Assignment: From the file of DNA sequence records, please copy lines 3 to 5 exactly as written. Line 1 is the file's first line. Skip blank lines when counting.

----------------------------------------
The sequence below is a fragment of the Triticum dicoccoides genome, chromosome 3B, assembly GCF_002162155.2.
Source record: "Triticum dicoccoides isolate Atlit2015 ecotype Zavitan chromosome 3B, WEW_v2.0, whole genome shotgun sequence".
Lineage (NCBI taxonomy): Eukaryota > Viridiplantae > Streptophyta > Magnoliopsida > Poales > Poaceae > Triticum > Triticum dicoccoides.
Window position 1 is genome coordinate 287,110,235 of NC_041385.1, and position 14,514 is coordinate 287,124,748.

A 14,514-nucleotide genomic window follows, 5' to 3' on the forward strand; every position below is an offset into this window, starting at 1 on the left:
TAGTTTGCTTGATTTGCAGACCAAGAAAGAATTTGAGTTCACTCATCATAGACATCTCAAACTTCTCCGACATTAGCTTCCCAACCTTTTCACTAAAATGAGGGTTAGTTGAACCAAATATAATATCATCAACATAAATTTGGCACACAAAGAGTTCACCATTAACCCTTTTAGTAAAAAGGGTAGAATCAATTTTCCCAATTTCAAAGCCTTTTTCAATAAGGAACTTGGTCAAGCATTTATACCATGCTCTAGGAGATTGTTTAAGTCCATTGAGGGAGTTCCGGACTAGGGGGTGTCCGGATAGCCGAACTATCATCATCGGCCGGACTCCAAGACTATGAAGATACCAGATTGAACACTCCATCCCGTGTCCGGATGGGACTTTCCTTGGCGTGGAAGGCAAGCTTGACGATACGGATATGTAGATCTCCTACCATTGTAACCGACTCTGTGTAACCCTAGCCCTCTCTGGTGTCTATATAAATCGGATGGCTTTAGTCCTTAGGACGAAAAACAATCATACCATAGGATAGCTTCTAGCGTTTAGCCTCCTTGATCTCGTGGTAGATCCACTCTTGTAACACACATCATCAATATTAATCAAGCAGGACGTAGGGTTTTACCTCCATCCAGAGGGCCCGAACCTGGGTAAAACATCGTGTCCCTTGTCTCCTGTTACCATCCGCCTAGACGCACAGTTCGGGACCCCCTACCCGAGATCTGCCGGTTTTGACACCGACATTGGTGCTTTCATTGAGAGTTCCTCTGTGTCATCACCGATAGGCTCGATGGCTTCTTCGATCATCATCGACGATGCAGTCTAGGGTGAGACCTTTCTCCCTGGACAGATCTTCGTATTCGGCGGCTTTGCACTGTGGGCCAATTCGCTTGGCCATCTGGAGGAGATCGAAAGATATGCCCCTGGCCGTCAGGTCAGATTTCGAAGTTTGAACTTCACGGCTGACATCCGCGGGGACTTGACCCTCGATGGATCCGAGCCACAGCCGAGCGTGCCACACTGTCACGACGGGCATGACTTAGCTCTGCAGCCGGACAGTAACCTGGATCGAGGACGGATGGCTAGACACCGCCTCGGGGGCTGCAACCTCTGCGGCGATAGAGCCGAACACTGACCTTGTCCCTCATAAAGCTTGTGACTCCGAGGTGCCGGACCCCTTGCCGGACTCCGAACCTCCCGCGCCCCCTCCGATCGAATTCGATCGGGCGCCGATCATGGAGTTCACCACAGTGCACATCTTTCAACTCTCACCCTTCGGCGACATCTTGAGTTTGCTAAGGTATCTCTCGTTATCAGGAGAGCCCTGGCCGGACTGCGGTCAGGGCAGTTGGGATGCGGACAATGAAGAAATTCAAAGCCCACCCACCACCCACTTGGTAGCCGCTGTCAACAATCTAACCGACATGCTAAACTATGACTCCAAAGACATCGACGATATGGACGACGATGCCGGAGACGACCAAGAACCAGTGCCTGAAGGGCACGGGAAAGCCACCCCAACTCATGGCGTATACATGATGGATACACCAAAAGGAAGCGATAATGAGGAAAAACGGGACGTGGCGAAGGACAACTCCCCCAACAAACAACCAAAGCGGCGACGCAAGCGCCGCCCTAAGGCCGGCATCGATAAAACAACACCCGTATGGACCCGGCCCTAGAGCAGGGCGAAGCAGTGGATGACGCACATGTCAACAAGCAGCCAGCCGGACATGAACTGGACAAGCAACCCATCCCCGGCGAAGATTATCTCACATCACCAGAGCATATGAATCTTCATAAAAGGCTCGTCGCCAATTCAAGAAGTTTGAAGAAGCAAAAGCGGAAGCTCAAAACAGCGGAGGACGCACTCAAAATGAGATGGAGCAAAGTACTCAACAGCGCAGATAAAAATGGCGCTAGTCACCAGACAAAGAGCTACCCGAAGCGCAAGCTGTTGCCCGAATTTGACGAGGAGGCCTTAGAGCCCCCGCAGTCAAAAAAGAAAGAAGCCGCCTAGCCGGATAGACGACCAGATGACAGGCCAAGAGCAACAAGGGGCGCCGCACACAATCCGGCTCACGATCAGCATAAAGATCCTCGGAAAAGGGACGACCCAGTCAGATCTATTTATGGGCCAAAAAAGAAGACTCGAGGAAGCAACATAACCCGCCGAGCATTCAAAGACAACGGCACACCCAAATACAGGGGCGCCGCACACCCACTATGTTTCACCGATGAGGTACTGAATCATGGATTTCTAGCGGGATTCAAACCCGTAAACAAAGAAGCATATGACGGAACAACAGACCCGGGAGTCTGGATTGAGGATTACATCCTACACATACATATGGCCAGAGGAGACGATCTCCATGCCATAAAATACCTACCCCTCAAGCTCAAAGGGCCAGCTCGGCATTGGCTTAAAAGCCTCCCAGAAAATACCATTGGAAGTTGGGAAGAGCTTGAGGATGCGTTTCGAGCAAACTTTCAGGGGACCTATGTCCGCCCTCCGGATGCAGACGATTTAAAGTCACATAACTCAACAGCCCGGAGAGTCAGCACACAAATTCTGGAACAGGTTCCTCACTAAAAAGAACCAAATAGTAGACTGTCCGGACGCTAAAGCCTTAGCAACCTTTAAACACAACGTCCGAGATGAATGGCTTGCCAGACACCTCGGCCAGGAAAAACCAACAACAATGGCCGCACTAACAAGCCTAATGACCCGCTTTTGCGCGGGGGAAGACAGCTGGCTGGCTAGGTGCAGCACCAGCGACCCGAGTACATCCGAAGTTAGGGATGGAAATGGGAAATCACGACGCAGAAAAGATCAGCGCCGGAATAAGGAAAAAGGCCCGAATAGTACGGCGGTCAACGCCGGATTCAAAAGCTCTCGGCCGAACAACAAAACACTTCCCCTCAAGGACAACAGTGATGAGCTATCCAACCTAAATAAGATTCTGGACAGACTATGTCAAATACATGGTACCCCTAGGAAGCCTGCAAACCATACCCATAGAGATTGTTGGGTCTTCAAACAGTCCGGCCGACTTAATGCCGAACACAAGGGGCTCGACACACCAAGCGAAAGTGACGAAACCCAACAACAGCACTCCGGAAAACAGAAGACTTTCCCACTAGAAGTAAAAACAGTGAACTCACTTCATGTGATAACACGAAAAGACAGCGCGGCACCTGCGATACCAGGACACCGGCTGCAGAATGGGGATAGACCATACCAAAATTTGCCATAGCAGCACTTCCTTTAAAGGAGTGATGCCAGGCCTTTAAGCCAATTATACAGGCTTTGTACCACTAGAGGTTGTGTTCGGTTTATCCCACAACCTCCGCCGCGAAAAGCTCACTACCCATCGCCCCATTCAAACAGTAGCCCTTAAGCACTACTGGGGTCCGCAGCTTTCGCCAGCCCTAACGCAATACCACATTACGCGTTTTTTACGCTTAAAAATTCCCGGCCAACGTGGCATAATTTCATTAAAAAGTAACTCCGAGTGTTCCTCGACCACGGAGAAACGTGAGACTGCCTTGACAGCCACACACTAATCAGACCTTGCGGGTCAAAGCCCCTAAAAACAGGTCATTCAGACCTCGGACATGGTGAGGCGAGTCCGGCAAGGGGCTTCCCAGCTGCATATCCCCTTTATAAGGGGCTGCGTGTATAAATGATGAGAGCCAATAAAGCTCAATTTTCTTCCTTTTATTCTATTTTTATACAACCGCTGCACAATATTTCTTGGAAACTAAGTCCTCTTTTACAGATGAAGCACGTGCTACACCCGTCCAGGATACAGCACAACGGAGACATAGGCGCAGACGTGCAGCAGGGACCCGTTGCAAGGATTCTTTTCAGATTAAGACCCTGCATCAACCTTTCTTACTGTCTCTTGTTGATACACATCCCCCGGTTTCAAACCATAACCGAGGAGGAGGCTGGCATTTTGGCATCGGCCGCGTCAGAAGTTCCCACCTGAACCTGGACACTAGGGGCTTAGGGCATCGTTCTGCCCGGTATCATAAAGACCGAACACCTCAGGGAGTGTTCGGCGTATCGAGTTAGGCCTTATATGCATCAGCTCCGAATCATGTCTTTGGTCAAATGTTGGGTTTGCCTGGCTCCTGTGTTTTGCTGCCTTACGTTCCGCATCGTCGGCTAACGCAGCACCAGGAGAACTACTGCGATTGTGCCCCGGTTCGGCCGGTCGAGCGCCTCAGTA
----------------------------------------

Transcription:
Lineage (NCBI taxonomy): Eukaryota > Viridiplantae > Streptophyta > Magnoliopsida > Poales > Poaceae > Triticum > Triticum dicoccoides.
Window position 1 is genome coordinate 287,110,235 of NC_041385.1, and position 14,514 is coordinate 287,124,748.

A 14,514-nucleotide genomic window follows, 5' to 3' on the forward strand; every position below is an offset into this window, starting at 1 on the left: